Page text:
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Try to bend my handlebars back into shape, or replace them?
#1
So I got caught in the funky weather front that brought down a mix of snow, sleet and rain at approximately 4pm on Sunday, 26 Feb 2012.

For most of the afternoon, the weather was great out in the UBC/Kitsilano area so I thought I'd make my way down to White Rock, a favorite destination of mine.

I saw that the sky looked dark as I approached the Oak Street Bridge and already began anticipating that I may turn around in Richmond depending on how badly rain would come down. I've already been caught in a few downpours that had soaked through my textile gear (with and without the waterproof liner), and once in my recently purchased racing leathers.

Imagine my concern when I got onto the bridge deck and the first few flecks of snow started splatting against my visor.

Then imagine my increasing anxiety as I reached halfway across the bridge in the middle of white out conditions that had me brushing the snow off my visor every few seconds while trying to maintain control of my bike.

I had been able to get off onto Sea Island Way and I SHOULD have stopped off at the gas station to wait out the weather front and/or used my mobile internet to determine which towing company to contact to bring myself and my bike back home if the weather didn't break.

Instead, I risked trying to ride home by taking Bridgeport on my way to the Arthur Lang Bridge in hopes to get back to Vancouver.

And as I approached Number 3 Road, that's when I completely lost traction and my bike dropped on me onto its right side.

Fortunately, I had added some aftermarket engine crash guards to my 2003 Suzuki GS 500 which added an extra 2 inches or so of width at the bottom of my bike. That decision probably saved my right ankle from getting crushed by 400 lbs of motorcycle.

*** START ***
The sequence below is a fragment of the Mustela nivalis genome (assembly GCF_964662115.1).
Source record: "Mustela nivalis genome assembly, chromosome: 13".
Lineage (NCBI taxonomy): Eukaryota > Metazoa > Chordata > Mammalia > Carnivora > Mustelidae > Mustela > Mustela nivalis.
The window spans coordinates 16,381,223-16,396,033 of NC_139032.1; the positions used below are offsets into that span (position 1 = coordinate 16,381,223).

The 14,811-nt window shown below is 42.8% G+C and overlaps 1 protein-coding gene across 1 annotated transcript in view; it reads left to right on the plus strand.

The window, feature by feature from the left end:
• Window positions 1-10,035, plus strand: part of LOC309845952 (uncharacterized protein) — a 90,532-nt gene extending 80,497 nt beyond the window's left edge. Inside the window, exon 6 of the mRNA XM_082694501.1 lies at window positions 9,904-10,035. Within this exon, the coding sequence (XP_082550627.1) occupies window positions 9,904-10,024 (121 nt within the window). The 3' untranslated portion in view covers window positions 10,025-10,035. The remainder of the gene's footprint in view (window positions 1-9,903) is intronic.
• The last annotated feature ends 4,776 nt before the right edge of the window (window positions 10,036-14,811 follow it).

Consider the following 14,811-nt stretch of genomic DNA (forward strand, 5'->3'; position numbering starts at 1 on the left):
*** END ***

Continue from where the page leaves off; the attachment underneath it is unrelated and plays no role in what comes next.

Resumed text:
I'd like to take this opportunity to point out that it is such a freaky sensation to try to make your body go limp during a fall/crash when your instinct is to seize up every muscle in your body. But after I felt my body stop sliding, I had to pull my right leg free and scramble up onto my feet in order to make myself look large so that none of the vehicles coming up behind me would run me over. (Okay, I was also trying to preserve my bike as I stood my ground and was effectively waving the drivers to avoid hitting my bike instead of potentially running off the road to get myself out of harms way. LOL)

Anyway, a good Samaritan helped me pick up my bike off the road while another assisted me in wheeling it off the road.

I spent the next hour at Subway using my mobile browser to look for a towing company that could take me and my bike home when the weather front passed and the roads started clearing.

I then assessed my bike and, aside from scratches on my crash guards and muffler, the only significant damage appeared to be that my handlebar on the right side was bent slightly toward the rear.

And aside from my right ankle being sore (eventually diagnosed as sprained), my leather racing suit with all its CE armour and motorcycle boots did their job to protect me, so I was none the worse for wear and I rode my bike home. (Okay, I admit, perhaps it was not the smartest idea at the time, but I managed to get home safely.)

So my question is, do I try to bend my handlebars back into shape, or simply replace them?
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#2
Replace them, no matter how much they cost, or how broke you are!
They are weakened, and will be even weaker when you bend them back.
Bars for that bike are not that much.
BC Children's Hospital Foundation Balding for Dollars

Email Bernie: PRSMechanic(at)hotmail(dot)com
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